The day of the statewide Democratic primary is quickly approaching, and the candidates are spending the final campaign week working to mobilize voters in the little-publicized election.
The two Democrats running for Lieutenant Governor want to expand Medicaid, curb gun violence through a ban on assault weapons, and promote economic development. Virginia Public Radio’s Anne Marie Morgan gives us a final look at both men who hope to preside over the state Senate: Ralph Northam and Aneesh Chopra.
Hunger pangs may be a sign to raid the refrigerator, order carryout, heat up some leftovers, or head to your favorite restaurant.
But thousands of Virginia children don't have that option. In fact—and it’s a little-known fact—area food banks throughout the Commonwealth are in greater need of supplies over the summer than over the holidays, when most food drives take place.
Since 2006, there's been a 56-percent increase in the need for serving the hungry. And as Governor McDonnell explains, it's harder to restock food banks during this time of year than any other.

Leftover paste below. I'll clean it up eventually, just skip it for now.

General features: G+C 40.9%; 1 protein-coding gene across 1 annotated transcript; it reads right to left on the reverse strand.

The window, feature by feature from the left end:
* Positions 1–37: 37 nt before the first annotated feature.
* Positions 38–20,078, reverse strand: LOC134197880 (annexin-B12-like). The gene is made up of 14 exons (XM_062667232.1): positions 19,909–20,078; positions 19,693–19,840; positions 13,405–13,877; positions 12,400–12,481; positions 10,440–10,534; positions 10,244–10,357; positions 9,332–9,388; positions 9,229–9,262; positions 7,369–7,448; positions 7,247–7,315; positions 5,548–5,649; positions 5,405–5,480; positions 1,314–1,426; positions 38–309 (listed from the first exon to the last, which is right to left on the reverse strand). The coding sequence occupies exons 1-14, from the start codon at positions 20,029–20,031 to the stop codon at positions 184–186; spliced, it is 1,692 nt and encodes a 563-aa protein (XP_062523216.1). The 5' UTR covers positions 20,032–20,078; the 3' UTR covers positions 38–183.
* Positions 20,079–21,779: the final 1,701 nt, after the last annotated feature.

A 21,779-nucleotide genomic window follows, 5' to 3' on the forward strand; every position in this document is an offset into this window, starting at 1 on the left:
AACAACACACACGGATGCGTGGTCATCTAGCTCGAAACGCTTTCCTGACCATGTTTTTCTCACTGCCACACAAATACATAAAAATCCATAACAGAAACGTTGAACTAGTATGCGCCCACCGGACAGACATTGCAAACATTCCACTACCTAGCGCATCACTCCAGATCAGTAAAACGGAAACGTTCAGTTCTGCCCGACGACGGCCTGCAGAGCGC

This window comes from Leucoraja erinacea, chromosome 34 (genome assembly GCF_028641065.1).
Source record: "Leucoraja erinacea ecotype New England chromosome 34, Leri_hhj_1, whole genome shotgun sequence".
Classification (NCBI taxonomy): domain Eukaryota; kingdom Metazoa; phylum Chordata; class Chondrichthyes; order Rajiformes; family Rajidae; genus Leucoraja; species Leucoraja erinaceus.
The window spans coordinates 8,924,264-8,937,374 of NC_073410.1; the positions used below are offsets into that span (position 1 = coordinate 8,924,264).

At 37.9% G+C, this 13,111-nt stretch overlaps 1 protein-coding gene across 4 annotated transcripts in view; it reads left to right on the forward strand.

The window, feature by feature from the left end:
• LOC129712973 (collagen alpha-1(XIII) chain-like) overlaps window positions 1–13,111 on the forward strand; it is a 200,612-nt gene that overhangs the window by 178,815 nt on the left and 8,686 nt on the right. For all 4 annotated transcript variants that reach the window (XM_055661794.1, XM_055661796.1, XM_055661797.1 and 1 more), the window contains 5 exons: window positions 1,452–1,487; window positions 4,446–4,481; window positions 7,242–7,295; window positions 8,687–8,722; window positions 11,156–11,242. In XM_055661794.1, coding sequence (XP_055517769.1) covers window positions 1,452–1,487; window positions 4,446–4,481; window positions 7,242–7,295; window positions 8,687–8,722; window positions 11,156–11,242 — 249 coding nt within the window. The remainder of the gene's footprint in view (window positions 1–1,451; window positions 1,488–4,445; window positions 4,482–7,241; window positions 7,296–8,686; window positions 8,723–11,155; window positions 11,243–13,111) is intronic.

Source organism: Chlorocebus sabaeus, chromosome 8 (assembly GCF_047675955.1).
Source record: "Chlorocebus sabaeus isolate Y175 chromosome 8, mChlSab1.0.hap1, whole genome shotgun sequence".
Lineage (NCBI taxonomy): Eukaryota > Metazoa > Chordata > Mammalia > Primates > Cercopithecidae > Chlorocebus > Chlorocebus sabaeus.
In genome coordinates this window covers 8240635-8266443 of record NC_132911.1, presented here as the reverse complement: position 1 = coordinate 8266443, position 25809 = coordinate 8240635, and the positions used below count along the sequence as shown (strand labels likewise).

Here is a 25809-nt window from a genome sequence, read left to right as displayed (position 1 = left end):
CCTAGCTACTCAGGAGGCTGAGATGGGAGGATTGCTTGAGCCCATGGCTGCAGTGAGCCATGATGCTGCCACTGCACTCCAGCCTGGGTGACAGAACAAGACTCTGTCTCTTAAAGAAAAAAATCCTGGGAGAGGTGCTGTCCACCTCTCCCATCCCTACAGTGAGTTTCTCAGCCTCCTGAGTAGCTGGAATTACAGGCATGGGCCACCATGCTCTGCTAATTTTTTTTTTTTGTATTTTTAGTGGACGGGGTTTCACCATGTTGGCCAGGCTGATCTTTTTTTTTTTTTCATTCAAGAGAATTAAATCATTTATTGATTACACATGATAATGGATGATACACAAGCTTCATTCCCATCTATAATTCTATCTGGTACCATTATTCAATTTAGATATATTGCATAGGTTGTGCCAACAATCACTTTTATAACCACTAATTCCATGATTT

Forget the indirect campaign ads produced by PACs. Virginia's two leading gubernatorial candidates took to the same stage yesterday to let their opponents know exactly where they stand. And while audience members at the Virginia Public Access Project luncheon were leaving, Ken Cuccinelli and Terry McAuliffe were even more candid with the media in attendance.
Although the General Assembly this year shot down one opportunity for Governor McDonnell to fulfill a campaign promise to restore the voting and civil rights of nonviolent felons, the Governor has found a way to sidestep lawmakers and make progress toward that goal. A day after Attorney General Ken Cuccinelli unveiled his advisory report on the issue, McDonnell announced his own initiative.
It’s spring, and that means business for the Wildlife Center of Virginia, where hundreds of animals – many of them babies -- are brought for treatment of injuries or illness. This year veterinarians are caring for a record number of bear cubs, the public is invited to watch.
On a sunny afternoon in May, a small, light brown bear climbs around her cage – trying to find a way out. She was confiscated from someone who tried to keep her as a pet, and Amanda Nicholson, director of outreach for the center, says this baby is not native to these parts.